WHO backs masks where social distancing is difficult

The use of masks has been a hot topic ever since the pandemic first emerged in China in December.

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The World Health Organisation on Friday backed the use of fabric facemasks in places where the new coronavirus is widespread and physical distancing is difficult, in a change of advice.

As the deadly virus continues to spread, the WHO issued updated guidance on who should wear a mask, when it should be worn and what it should be made of.

But the UN health agency stressed that facemasks alone "will not protect you from Covid-19" and people suffering with the virus should not be out in public if they can possibly avoid it.

"In light of evolving evidence, WHO advises that governments should encourage the general public to wear masks where there is widespread transmission and physical distancing is difficult -- such as on public transport, in shops, or in other confined or crowded environments," said WHO chief Tedros Adhanom Ghebreyesus.

In areas with community-level virus transmission, "we advise that people aged 60 years or over, or those with underlying conditions, should wear a medical mask in situations where physical distancing is not possible", he added.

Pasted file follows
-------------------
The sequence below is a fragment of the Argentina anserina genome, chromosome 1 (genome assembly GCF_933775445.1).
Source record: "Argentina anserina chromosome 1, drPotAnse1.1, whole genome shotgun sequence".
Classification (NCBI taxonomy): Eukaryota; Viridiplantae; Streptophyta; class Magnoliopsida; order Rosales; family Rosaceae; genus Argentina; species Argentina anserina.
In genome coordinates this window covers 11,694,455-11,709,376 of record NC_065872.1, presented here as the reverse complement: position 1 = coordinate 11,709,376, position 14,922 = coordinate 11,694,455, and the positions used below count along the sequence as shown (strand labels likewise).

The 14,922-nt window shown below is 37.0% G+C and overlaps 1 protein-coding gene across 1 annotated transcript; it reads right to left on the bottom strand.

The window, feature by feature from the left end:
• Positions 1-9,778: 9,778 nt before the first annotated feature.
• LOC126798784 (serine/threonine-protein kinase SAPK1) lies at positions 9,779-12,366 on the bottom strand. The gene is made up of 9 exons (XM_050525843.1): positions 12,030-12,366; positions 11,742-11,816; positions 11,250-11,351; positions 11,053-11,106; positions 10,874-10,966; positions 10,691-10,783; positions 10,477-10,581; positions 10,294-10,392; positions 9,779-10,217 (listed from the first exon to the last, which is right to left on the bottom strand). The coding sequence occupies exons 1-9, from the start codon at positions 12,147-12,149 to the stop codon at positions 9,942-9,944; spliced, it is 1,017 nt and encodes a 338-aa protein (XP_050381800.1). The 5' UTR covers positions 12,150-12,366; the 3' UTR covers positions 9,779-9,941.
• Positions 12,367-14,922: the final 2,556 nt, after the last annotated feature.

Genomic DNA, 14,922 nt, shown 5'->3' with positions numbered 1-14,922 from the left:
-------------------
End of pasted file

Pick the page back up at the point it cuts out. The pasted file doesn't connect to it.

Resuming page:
In an update affecting healthcare workers, the WHO now recommends that in areas with widespread virus transmission, all people working in clinical areas of a health facility should wear medical masks, not just those dealing with patients with COVID-19.

The WHO also issued new guidance on the composition of non-medical fabric masks for the general public, advising that they should consist of at least three layers of different material.

The inner layer should be water-absorbent, such as cotton; the middle layer should be from a material like non-woven polypropylene, and acts as a filter; while the outer layer should be water-resistant, such as polyester.

The WHO's emergencies director Michael Ryan stressed that putting on a fabric mask is primarily about preventing the wearer from possibly infecting others, rather than self-protection.

"It's an altruistic act," he said.

And Tedros stressed that masks were only one part of an effective strategy to suppress the virus -- and should not lure people into a false sense of security.

He said they were not a replacement for physical distancing and hand hygiene.

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